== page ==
Past Pages for Friday, Jan. 19, 2018
150 Years Ago
Washoe Lake frozen: Col. T. P. Schamp of Ophir says the sleighing on the Ophir Grade is excellent. The lake is frozen to an unusual depth, and the ice is of sufficient strength to bear the heaviest quartz. Teams which now cross directly from the east to the southwest shore haul full loads of ore to Dali’s mill. For six miles the lake is smooth and solid.
140 Years Ago
Storm at the lake, frightful and turbulent: Hank Monk, the veteran storm fielder, went up in a rockaway with two passengers. He says the windstorm is the most severe ever experienced in his long and checkered career. Trees were blown across the road. Branches and debris of blown down pines blocked his way. The side of Joe Damon’s barn was blown in. Captains Pray and Lapham say it was the worst storm they ever saw.
120 Years Ago
Dick Roberts: Roberts of this city (of Foreman/Roberts House) and a man named Glock were brought face to face before a grand jury. Roberts testified that in a saloon in Carson, Glock admitted to him that he was one of the lynchers, and that he kicked Uber as he was dragged along.
100 Years Ago
Stewart School Indian boys leave for Fort McDowell: A most patriotic demonstration was given for six of the Indian boys who were leaving to join the United States Aviation Corps at Fort McDowell. The entire cadet corps banned together with the educational staff assembled to say goodbye. The students are James Horton, Pancho Hastings, Harvey LeSuer, Cleveland Cypher, Chancey Rubin and Manual Cordova.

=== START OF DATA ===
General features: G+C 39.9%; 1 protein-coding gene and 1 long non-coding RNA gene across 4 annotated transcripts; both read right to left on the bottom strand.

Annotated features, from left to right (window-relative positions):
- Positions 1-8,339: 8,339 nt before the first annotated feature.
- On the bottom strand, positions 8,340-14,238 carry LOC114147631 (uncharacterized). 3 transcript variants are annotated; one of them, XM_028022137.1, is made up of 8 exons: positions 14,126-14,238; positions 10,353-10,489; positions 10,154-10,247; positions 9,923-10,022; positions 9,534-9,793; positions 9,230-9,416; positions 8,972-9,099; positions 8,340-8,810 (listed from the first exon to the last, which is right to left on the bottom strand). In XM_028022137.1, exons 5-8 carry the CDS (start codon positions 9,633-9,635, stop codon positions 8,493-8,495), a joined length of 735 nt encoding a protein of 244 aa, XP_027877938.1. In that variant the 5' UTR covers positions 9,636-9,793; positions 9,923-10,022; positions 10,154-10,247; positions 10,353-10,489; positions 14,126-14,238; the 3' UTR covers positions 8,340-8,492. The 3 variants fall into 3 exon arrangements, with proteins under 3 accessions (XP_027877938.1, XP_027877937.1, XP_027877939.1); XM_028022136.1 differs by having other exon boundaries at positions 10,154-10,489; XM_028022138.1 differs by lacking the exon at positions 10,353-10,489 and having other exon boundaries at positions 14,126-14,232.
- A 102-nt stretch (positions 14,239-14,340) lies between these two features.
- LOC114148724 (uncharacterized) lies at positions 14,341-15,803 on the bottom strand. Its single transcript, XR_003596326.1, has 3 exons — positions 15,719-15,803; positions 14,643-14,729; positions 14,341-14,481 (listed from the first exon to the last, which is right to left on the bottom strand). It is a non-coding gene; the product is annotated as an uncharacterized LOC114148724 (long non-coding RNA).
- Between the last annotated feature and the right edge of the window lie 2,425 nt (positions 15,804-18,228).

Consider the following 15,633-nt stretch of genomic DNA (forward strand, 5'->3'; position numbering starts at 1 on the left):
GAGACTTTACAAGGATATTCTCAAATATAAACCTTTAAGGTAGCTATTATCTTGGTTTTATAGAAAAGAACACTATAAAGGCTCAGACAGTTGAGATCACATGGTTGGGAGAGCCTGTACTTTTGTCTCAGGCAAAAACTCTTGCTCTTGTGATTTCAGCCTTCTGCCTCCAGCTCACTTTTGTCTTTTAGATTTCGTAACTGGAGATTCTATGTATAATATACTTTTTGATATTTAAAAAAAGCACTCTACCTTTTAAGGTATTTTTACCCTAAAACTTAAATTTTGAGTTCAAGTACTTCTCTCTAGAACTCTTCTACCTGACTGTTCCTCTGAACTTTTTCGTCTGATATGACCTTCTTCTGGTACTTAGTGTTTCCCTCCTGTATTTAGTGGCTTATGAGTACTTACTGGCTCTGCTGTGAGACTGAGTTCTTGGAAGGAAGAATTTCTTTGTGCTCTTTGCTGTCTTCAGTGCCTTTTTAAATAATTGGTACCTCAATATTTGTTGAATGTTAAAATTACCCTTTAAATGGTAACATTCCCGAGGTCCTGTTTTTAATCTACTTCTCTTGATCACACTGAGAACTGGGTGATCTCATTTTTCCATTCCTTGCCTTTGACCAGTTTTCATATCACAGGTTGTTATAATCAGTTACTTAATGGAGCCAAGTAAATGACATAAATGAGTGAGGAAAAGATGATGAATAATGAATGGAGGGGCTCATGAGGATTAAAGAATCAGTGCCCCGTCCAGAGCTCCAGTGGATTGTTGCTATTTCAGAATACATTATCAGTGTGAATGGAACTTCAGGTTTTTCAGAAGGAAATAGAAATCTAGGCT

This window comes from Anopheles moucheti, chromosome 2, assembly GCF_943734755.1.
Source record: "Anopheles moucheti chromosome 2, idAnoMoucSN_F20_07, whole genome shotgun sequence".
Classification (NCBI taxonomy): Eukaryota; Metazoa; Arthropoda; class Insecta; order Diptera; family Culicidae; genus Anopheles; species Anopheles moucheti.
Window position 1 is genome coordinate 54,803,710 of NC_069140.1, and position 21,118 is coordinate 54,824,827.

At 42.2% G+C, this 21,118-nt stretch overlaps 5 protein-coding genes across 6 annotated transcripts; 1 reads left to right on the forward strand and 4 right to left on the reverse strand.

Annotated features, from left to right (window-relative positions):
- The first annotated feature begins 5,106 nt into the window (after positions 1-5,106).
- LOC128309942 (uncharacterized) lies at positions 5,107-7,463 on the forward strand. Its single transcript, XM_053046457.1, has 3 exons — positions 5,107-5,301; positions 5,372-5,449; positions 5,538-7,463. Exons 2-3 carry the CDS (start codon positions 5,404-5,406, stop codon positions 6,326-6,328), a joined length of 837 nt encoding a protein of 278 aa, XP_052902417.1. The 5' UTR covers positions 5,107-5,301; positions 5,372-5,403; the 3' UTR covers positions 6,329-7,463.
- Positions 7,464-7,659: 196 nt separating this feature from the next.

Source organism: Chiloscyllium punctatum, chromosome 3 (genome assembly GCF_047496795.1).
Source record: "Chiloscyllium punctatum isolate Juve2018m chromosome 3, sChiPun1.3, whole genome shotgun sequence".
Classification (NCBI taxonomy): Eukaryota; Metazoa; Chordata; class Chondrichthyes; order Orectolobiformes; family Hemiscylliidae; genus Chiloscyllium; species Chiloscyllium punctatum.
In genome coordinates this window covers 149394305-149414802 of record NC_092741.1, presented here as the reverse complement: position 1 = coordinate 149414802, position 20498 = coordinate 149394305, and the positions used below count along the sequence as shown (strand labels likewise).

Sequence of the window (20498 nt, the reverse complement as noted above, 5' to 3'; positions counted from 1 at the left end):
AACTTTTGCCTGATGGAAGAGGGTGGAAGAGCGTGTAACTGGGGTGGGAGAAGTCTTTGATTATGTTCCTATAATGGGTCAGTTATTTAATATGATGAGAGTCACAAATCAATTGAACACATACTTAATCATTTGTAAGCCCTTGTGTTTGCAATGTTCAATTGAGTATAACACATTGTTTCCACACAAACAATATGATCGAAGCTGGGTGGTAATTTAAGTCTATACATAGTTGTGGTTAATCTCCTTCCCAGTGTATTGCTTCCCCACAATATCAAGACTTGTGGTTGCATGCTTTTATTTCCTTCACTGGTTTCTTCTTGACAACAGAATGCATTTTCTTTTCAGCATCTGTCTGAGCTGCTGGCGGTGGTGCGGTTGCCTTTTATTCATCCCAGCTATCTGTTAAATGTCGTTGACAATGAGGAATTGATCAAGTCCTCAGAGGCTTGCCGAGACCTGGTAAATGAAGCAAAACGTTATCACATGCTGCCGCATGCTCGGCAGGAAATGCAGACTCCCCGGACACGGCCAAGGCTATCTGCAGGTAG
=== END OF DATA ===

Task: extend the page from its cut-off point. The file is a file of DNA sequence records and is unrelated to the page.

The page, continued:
70 Years Ago
Mumps at State Orphans Home: Mrs. Roland van der Smissen, wife of the superintendent of the children’s home, said that three staff members and 13 children were ill with the mumps. The sick room at the home is full and accommodations are being made in one dormitory for hospitalization of others. The disease was first contracted soon after Christmas.
20 Years Ago
Photo caption: Pictured is one of the three new billboards erected on the south side of Highway 50 near the bottom of Spooner Summit. The billboards were built on Washoe Tribal Lands.
Sue Ballew is the daughter of Bill Dolan, who wrote this column for the Nevada Appeal from 1947 until his death in 2006.